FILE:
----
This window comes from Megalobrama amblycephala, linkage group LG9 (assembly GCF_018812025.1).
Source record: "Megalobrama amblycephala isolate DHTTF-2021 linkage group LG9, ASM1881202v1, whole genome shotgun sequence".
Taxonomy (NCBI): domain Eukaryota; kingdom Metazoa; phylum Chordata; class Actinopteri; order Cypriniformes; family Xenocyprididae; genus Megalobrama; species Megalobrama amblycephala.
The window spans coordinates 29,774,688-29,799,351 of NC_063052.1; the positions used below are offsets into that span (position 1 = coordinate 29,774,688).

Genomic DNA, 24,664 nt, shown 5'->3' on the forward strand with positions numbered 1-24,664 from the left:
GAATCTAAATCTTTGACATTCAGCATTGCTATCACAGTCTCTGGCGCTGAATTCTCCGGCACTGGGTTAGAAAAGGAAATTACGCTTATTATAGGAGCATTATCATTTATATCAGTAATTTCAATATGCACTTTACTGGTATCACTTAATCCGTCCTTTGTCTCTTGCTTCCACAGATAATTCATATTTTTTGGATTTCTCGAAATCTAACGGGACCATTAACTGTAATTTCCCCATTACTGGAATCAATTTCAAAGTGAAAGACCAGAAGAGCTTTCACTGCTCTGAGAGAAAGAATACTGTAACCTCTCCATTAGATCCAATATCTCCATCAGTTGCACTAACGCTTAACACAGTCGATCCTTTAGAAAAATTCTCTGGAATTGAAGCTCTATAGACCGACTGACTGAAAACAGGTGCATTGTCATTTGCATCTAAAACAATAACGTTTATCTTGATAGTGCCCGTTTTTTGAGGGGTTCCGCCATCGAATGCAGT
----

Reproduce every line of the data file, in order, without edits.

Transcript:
This window comes from Megalobrama amblycephala, linkage group LG9 (assembly GCF_018812025.1).
Source record: "Megalobrama amblycephala isolate DHTTF-2021 linkage group LG9, ASM1881202v1, whole genome shotgun sequence".
Taxonomy (NCBI): domain Eukaryota; kingdom Metazoa; phylum Chordata; class Actinopteri; order Cypriniformes; family Xenocyprididae; genus Megalobrama; species Megalobrama amblycephala.
The window spans coordinates 29,774,688-29,799,351 of NC_063052.1; the positions used below are offsets into that span (position 1 = coordinate 29,774,688).

Genomic DNA, 24,664 nt, shown 5'->3' on the forward strand with positions numbered 1-24,664 from the left:
GAATCTAAATCTTTGACATTCAGCATTGCTATCACAGTCTCTGGCGCTGAATTCTCCGGCACTGGGTTAGAAAAGGAAATTACGCTTATTATAGGAGCATTATCATTTATATCAGTAATTTCAATATGCACTTTACTGGTATCACTTAATCCGTCCTTTGTCTCTTGCTTCCACAGATAATTCATATTTTTTGGATTTCTCGAAATCTAACGGGACCATTAACTGTAATTTCCCCATTACTGGAATCAATTTCAAAGTGAAAGACCAGAAGAGCTTTCACTGCTCTGAGAGAAAGAATACTGTAACCTCTCCATTAGATCCAATATCTCCATCAGTTGCACTAACGCTTAACACAGTCGATCCTTTAGAAAAATTCTCTGGAATTGAAGCTCTATAGACCGACTGACTGAAAACAGGTGCATTGTCATTTGCATCTAAAACAATAACGTTTATCTTGATAGTGCCCGTTTTTTGAGGGGTTCCGCCATCGAATGCAGT